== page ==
Carrie Pichan is currently working on her M.A. degree in Teaching Spanish as a Foreign Language (TESOL). She’s currently studying away at NYU Madrid and we recently caught up with her to see how things are going.
You’re pursuing a Master’s degree in Madrid – had you lived in Spain before or was this your first time in the country?
I spent my junior year of undergrad in Madrid through my university (University of Michigan – Go Blue!) The search for graduate programs became a lot easier (well, stopped) once I found out that NYU offered a program at the Madrid site. Not only is being in Spain very relevant to my field, but it’s also a great opportunity to spend more time abroad, and in a city I already knew and felt very connected to.
How did you decide on Madrid the first time around?
Knowing I wanted to spend a year in Spain, my options were between Sevilla and Madrid. In the end, I chose Madrid because being from a small town in Michigan, I’m very drawn to and fascinated by big city life and everything that comes along with it – public transportation, diversity, great food (although that’s very rarely a problem here even in small towns). Plus, Madrid has the huge benefit of being right in the center of the country, so traveling around is quite easy, whether it’s to Galicia in the very northwest or south to Andalucía.
How have you assimilated to Spanish life?
It’s been a process! I think it’s a common expectation that studying away, whether it be for a summer or an entire year, guarantees a great level of integration into the host country’s culture, language, and other realms of life. While this isn’t untrue, there is a degree of disappointment that can be felt when students see that they still go out with mostly the same friends, speak English on a regular basis, and aren’t quite as connected to the country and its people as they had hoped. That being said, I’ve found it immensely valuable to take part in language exchanges (in groups or one-on-one), frequent cafés and other businesses that make an effort to connect with customers (to feel like a regular!), and simply spend as much time in contact with the country as possible, whether that’s going for walks around the city, participating in local events, or being extra observant at the grocery store.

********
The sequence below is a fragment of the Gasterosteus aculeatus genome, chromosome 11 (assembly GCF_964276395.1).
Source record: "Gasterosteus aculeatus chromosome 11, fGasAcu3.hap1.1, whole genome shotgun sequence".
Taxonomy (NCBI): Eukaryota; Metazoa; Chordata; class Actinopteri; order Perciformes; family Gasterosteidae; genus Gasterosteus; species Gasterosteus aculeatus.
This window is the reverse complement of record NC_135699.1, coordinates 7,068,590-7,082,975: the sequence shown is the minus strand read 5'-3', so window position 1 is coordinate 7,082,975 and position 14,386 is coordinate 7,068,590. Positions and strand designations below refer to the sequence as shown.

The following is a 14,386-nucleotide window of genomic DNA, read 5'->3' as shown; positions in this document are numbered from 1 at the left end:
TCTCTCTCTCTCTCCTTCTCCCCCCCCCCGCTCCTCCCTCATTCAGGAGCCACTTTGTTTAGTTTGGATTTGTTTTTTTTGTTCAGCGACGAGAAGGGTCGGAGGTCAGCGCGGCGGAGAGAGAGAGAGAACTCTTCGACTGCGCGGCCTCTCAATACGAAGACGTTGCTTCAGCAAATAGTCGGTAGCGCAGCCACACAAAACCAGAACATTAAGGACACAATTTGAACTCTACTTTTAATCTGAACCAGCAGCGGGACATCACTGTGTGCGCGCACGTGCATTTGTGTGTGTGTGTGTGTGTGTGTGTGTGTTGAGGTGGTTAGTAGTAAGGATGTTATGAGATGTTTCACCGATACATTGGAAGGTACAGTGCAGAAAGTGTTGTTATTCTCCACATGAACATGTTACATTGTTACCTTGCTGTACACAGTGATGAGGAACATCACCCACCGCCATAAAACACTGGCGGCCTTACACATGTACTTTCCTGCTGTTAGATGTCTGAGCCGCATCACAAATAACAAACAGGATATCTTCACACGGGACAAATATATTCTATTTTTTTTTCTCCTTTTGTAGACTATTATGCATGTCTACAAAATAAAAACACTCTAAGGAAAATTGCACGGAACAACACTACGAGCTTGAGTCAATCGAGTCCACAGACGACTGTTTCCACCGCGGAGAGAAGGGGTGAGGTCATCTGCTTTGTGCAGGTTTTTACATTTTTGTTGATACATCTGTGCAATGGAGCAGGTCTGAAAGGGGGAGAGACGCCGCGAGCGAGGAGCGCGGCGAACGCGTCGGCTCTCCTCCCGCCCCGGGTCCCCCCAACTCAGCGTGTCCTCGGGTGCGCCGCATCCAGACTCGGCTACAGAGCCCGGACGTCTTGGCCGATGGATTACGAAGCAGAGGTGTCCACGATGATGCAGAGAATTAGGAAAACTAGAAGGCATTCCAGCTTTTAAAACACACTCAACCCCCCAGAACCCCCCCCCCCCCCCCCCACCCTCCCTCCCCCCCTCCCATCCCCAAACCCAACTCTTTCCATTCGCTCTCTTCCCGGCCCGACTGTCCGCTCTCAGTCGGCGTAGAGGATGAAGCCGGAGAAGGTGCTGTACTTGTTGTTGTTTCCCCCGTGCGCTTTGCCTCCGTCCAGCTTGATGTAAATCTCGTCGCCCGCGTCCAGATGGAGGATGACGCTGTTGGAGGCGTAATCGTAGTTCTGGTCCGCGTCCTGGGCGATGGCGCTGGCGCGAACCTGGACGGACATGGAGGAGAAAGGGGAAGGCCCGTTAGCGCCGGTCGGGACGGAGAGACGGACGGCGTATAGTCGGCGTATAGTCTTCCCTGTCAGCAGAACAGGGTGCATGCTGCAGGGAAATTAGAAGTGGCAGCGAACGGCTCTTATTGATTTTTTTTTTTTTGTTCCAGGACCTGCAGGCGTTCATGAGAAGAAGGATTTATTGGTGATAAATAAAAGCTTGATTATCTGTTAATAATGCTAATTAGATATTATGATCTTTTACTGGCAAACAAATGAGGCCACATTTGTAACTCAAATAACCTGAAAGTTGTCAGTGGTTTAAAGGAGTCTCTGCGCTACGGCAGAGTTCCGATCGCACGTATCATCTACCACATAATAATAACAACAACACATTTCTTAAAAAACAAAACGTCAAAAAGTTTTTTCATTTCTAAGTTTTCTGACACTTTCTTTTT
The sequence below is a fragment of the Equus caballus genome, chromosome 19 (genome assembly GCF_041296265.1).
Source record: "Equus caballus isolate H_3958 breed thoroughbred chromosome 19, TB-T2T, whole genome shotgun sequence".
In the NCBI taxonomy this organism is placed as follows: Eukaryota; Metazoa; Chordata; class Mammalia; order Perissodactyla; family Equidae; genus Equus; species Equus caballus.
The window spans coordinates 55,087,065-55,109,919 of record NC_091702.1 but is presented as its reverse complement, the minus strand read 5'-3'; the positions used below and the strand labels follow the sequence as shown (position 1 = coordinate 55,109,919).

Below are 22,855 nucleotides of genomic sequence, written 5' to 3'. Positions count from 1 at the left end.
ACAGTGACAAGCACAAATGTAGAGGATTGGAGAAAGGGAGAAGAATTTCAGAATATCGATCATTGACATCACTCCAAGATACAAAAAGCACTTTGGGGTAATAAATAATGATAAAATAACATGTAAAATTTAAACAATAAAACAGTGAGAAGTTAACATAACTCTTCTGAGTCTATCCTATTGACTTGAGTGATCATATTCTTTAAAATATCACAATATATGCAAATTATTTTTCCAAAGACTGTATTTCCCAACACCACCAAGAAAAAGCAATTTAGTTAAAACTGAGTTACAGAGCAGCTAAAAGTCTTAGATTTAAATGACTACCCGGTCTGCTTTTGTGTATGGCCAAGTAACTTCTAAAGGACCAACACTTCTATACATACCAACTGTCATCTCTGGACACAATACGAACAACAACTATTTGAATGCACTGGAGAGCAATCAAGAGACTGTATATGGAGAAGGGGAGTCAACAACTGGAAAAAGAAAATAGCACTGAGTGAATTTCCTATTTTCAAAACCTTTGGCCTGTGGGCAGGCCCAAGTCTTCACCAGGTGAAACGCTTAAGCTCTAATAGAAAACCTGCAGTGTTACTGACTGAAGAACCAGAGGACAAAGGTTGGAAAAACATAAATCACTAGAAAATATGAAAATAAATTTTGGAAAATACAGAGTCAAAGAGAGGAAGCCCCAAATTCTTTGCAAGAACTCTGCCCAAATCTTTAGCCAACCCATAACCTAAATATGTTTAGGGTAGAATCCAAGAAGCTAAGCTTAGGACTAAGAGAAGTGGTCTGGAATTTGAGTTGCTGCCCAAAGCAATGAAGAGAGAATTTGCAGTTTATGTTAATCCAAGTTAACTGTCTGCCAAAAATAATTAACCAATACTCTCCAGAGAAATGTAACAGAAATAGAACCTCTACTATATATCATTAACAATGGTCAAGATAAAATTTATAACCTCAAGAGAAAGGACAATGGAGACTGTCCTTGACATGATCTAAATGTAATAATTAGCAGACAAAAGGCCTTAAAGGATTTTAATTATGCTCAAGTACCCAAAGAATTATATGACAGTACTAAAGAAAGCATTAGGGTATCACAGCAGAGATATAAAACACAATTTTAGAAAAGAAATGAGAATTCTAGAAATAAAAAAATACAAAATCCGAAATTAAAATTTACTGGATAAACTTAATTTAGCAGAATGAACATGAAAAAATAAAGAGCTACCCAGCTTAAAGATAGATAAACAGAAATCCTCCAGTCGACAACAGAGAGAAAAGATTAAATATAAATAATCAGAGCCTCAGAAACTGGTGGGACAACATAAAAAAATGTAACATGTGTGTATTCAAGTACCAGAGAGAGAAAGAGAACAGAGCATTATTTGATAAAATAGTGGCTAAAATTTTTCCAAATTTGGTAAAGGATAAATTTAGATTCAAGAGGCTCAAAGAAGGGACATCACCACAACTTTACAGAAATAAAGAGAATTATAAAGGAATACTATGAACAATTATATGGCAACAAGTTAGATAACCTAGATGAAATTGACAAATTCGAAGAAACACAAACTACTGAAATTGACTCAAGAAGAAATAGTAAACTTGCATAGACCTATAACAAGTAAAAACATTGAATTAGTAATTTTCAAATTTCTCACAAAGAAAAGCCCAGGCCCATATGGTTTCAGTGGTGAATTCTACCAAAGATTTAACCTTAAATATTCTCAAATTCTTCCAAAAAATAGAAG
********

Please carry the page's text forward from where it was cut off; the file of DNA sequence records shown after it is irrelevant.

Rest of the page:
How do you think your time in Madrid will impact your career endeavors?
It’s easy to see the direct connection between my own career goals (teaching foreign languages) and the NYU Madrid experience since the Spanish language is central to both, but the benefits extend far beyond that. As I’ve witnessed with my peers and experienced myself, the time spent outside of one’s own country or immediate comfort zone will have a positive impact on that individual’s independence, maturity, and ability to adapt to new circumstances. These skills are highly applicable to any and every career, regardless of the field or nature of the job, and they are qualities that employers value immensely. Communicative competence is also tested and grows significantly during this time, not just in terms of using a foreign language but in cross- and intercultural situations as well. In our increasingly global world, these skills are at a premium, and I strongly encourage any study away student to hone these as much as possible while the tools are at their fingertips!
What’s in store for you after your year in Madrid?
I’ll be heading to Washington Square, actually! The joint M.A. program is a two-year program, first here in Madrid and then in NYC. One of the funnier things about being an NYU student here in Madrid is that most people assume I have very strong ties to NYC, but that’s not the case. It’ll be great to finally get to know the Washington Square campus (including Wasserman!) and to be a part of the larger NYU community.
Awaiting the 2020 Olympic Games decision in Madrid
Teaching Spanish/TESOL class visit to the Reina Sofia Museum, Madrid